The vocabulary is perhaps the only area of Láadan that can be argued is successfully engineered for female expression. Just as Klingon has words for “thrusters” and “transmit data,” Láadan has words that Elgin assumed are necessary for women, such as elodá (housewife), idon (brush hair, as opposed to enid: to brush something other than hair), rayide (anorexia), and countless words referring to assorted cooking ingredients and kitchen appliances. Concepts for which English has a single word can be expressed with far greater specificity in Láadan, which has three different words for “menopause,” five different kinds of “pregnancy,” seven ways to “menstruate” and eleven different root words for “love” (which can then be multiplied by over thirty different mutations).

But Láadan’s proudest virtue is its unorthodox vocabulary – single words that require a paragraph of explanation in English. These are words such as doóledosh (the pain or loss that comes as a relief by virtue of ending the anticipation of its coming, literally: finally-burden), rathom (one who lures another to trust and rely on her but has no intention of following through, literally: non-pillow), and ramimelh (to refrain from asking out of courtesy or kindness, literally: non-ask).

The single most feminist aspect of Láadan – which is also potentially the language’s most inconsistent grammatical feature – is the pronoun be. Elgin confusingly writes in the Native Tongue novels that the be pronoun is genderless, and in a correction to the second edition of the Dictionary and Grammar Elgin states that the third person be is neither male, nor female, nor neuter, but a separate concept for which English has no equivalent. Yet suspiciously, the third person be form is used in every single Láadan translation with the word “she,” whereas “he” is only ever referred to as behid (be with the masculine morpheme -id). The word with (person) is a root used in words such as háawith (child), áwith (baby), and ewith (anthropology), but with is also the word for “woman.” Withid, háawithid, áwithid, and ewithid mean “man,” “boy,” “baby boy,” and “study of males,” respectively. In all features of Láadan the female is normative and the male is deviant, the opposite of many natural languages. Though this may be the “feminist,” alternative to the masculine normative, replacing it with a feminine normative does not mend a problem, it merely exchanges one subjected gender for the other. Equality does not mean that the oppressed and the oppressors take turns, but that they reach a fair and even compromise.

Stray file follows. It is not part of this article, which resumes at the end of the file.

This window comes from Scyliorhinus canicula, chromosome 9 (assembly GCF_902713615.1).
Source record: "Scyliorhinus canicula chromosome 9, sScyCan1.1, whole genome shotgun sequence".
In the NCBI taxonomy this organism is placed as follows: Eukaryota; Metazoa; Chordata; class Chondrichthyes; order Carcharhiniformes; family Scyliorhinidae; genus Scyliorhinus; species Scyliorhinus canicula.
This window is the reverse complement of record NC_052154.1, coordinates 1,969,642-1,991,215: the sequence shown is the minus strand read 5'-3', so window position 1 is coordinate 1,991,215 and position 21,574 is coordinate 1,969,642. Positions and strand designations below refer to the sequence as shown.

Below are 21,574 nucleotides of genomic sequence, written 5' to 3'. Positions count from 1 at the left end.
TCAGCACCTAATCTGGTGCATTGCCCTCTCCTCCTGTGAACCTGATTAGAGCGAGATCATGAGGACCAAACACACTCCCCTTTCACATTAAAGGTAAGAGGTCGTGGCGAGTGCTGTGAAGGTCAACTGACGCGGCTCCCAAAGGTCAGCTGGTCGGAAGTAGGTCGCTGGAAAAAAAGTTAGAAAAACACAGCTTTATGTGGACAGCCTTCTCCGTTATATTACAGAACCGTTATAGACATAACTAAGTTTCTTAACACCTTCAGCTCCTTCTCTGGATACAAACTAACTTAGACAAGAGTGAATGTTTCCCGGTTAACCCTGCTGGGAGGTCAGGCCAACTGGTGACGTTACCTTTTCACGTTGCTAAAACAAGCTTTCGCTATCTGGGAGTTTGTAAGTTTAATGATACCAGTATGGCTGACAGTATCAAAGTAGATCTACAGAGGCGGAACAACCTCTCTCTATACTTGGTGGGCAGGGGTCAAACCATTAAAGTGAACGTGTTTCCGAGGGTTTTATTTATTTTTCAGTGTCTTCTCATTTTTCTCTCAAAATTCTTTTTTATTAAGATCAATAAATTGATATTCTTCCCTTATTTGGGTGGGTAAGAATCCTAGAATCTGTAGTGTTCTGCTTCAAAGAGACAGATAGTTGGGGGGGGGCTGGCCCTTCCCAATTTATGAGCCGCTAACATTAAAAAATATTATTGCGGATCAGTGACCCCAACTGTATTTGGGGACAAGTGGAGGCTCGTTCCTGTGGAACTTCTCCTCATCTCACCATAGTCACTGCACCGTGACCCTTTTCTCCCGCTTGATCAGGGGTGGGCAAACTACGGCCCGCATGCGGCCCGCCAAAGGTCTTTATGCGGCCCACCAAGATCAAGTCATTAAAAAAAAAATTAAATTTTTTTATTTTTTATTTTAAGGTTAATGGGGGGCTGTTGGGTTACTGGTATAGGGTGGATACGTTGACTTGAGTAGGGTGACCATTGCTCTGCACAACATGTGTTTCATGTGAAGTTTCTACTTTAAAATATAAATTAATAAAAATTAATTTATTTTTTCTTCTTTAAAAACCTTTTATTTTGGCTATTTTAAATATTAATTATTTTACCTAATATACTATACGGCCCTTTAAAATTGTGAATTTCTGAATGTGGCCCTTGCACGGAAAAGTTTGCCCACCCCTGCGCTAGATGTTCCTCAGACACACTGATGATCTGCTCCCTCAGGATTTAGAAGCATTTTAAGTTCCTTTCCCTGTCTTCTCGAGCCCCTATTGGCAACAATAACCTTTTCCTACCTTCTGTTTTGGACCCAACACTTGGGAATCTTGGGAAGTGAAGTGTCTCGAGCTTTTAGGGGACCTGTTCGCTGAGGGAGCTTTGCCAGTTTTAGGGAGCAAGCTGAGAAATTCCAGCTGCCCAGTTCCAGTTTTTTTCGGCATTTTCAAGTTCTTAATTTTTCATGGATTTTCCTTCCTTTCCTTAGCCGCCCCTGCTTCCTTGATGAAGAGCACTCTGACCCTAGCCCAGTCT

Professor Commentary / Michael D. Gordin, Ph.D.

Writing about constructed languages is hard. The biggest obstacle is overcoming your readers’ likely reactions: bemusement, incomprehension, mockery, tedium. And then there’s the actual content of the paper. These languages are known to almost nobody, and with very few exceptions (Esperanto, Klingon, Quenya) have amassed no scholarly literature. So you have to teach yourself how the language works, and you have to develop an argument about it without the reassuring foundation of Established Scholarship to push off from. Since your reader most likely will not know the language, you are going to have to teach it to him or her (or be?). For your pains, expect noogies.

In this essay on Suzette Elgin’s feminist constructed language Láadan, Kelly Rafey has possibled the impossible: she teaches you the language (well, enough of it to understand how it works), explains Elgin’s intentions, and formulates an argument about what the language was supposed to do, what it did well — mostly the vocabulary, which is the extract presented here — and what it did oh-so-poorly.   Rafey writes with humor, but it is not mean-spirited, and it functions on several levels (for the conlang-cognoscenti, there’s a Volapük pun in the footnote). This makes you want to read more, not less, about Elgin’s project.